Is 5G dangerous? Here’s what the science says

5G is coming, and so are allegations of health risks. So what's the evidence? Here's what we've found

There’s no denying that the promise of 5G is exciting stuff; bringing unprecedented data speeds and a new network infrastructure to the world. But for all the well-documented benefits, are there any lesser-known risks that accompany this new era of mobile connectivity?

Does 5G pose any health risk or have any adverse effects? If so, how do we avoid them? Here, we’ve outlined the scientific evidence so far.

The fundamentals of 5G frequencies

While 5G as a mobile infrastructure is new and uncharted territory, the technology behind it – radio – and the science that it’s based on, has been understood since the 19th century.

The most important thing to understand is that when talking about 5G, all we’re really doing is referencing a range of frequencies on the electromagnetic (EM or EMF) spectrum. The EM spectrum covers everything from radio waves all the way through to gamma rays, and is measured in hertz (Hz) and orders of magnitude thereof.

EMF graph

Near one end of the spectrum, where radio waves sit, the frequencies at play possess a longer wavelength, and as such, carry less energy (but can travel further). As you move along the spectrum, the wavelengths become shorter (diminishing their range) but the energy that they carry increases.

Some people refer to this as microwave radiation, which associates the kind of radio waves used in phones, with X-Rays or Ultraviolet rays, but they are very different.

As a general rule of thumb, the longer the wavelength, the less harmful the frequency. This is why nobody bats an eyelid if you’re sat next to an FM radio blasting out tunes all day, but why you’re radiologist stands in a shielded room whilst your broken arm is shot full of X-rays.

With this in mind, the frequencies used by current 5G infrastructure (approximately 600MHz to 2600MHz – at the time of writing) pose no greater threat than any other within the range of radio frequencies, namely as they are a form of non-ionising radiation.

  • That means they carry insufficient energy to knock electrons off atoms, for example the atoms in your body. The process of ionisation is what causes damage to DNA, which can lead to cancer.
  • Risk of tissue damage and other associated health concerns are only prevalent as a result of exposure to frequencies much further along the EM spectrum.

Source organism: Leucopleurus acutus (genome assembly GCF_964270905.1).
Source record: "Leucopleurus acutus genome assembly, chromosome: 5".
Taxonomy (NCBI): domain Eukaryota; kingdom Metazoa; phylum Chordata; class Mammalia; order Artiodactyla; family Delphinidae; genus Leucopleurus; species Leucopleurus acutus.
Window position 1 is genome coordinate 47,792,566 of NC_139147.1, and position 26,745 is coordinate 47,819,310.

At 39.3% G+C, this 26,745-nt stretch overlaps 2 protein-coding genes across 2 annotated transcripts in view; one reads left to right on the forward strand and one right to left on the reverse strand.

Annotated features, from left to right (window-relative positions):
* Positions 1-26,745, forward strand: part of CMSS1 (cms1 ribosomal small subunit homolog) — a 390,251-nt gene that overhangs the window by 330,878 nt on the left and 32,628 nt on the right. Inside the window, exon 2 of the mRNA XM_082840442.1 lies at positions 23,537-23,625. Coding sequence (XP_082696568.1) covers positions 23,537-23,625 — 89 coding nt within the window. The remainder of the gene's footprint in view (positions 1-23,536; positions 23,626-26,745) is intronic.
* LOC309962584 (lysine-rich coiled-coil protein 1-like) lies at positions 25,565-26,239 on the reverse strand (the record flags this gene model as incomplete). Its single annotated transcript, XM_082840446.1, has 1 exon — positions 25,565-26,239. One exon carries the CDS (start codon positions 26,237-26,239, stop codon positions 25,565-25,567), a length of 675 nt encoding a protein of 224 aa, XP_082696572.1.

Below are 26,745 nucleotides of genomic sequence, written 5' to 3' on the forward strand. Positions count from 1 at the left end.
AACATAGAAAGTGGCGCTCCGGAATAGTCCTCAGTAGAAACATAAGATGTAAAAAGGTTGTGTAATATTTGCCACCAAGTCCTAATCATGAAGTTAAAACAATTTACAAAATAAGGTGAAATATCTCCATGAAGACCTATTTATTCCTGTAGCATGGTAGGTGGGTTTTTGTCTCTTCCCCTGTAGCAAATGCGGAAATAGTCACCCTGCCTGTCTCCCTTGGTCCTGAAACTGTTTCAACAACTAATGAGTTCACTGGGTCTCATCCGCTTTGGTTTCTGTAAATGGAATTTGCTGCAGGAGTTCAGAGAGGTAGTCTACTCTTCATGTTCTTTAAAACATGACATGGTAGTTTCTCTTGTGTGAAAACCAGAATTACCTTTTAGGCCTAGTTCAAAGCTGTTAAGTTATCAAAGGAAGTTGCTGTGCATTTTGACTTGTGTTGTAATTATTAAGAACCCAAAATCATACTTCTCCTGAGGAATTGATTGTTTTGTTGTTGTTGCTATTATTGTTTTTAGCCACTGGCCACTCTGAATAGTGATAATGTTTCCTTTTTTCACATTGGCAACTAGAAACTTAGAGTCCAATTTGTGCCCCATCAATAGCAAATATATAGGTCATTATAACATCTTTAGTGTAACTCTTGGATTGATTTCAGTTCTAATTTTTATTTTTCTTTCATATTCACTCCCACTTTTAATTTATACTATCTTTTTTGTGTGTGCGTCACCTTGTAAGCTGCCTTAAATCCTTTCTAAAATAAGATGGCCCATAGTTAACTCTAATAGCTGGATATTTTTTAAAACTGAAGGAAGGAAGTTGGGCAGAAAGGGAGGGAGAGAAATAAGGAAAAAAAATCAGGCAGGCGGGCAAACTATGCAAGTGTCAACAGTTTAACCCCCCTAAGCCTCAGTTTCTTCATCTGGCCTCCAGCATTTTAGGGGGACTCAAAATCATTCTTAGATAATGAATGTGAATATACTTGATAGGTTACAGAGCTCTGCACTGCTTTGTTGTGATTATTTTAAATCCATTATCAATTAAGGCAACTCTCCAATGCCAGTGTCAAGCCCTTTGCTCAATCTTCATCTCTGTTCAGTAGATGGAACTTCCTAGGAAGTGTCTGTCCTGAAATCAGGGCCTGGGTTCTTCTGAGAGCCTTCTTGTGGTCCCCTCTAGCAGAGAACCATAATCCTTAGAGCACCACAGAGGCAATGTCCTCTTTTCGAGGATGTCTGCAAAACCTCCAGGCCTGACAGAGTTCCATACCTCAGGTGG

• These are past visible light and into ultra-violet wavelengths (such as the sun’s rays), where ionisation can occur due to the energies involved.
  • Microwaves are just ‘millimeter frequency radio waves’ – and 5G is similar to 4G in this regard

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What are SAR ratings for phones?

Given the energies involved, if you treat 5G just as you would any 4G, 3G, 2G or GSM-related device, the most important thing to take into account from a health standpoint is the device’s SAR rating/value.

Standing for Specific Absorption Rate, a SAR rating is used to express the amount of energy absorbed by the human body when exposed to specific radio (RF) or electromagnetic (EM) frequencies.

Samsung Booth 5G official press image

With regards to phones specifically, the SAR rating is the highest amount of power that the device might output (as tested). However, in real-world use, its average output will likely be far lower than the figures quoted.

Manufacturers like Samsung and Apple list the SAR output of their devices and how those values correspond to acceptable levels, as established by the ICNIRP (International Commission on Non-Ionizing Radiation Protection).

The ICNIRP’s definition of a safe SAR limit is 2W (watts) per kg, extrapolated from testing over 10 grams of tissue; while in the US, the FCC cites a SAR limit of 1.6W/kg (tested over 1g of tissue).

Related:

Apple cites the most recent iPhone XS as including a SAR of 0.99W/kg for the head and body respectively, based on the ICNIRP’s methodology, and 1.19W/kg and 1.18W/kg respectively for the FCC’s methodology. Either way, it’s well within what are considered safe parameters.

What’s the medical evidence?

SAR ratings hold a lot more weight when you consider that you carry a device like a smartphone with you every day. So what’s the deal?

At the moment, there is almost no scientific evidence on the health risks of 5G-level frequencies. There have been calls, on a precautionary basis, by some European scientists, to halt the 5G roll out basis on the risk of cumulative exposure to radio frequencies, including those prior to 5G, not being fully understood.

And there are numerous Facebook groups and social media allegations, about the health risks of 5G. Those with long memories will recall similar scares when wireless, then 3G and 4G mobile phones were first marketed – which have been extensively studied and debunked.

But while mobile use has increased exponentially over the last few years, the incidence of, say brain cancer, has not – and you would expect it to have increased in line, if there was a link. Plus there is no proposed scientific mechanism for how the radio frequencies used in mobile phones could cause cancer, at a cellular level.

With regards to 5G phones specifically, based on published SAR ratings for existing 5G-capable handsets, there’s no indication that they pose any greater risk than any other devices that work on 4G networks already.

For more information, you can read the World Health Organisation’s report on ‘Non-Ionizing Radiations–Sources, Biological Effects, Emissions and Exposures‘ or the NHS’s guidelines of safe use of mobile phones.

Got any questions? Email us and let us know.

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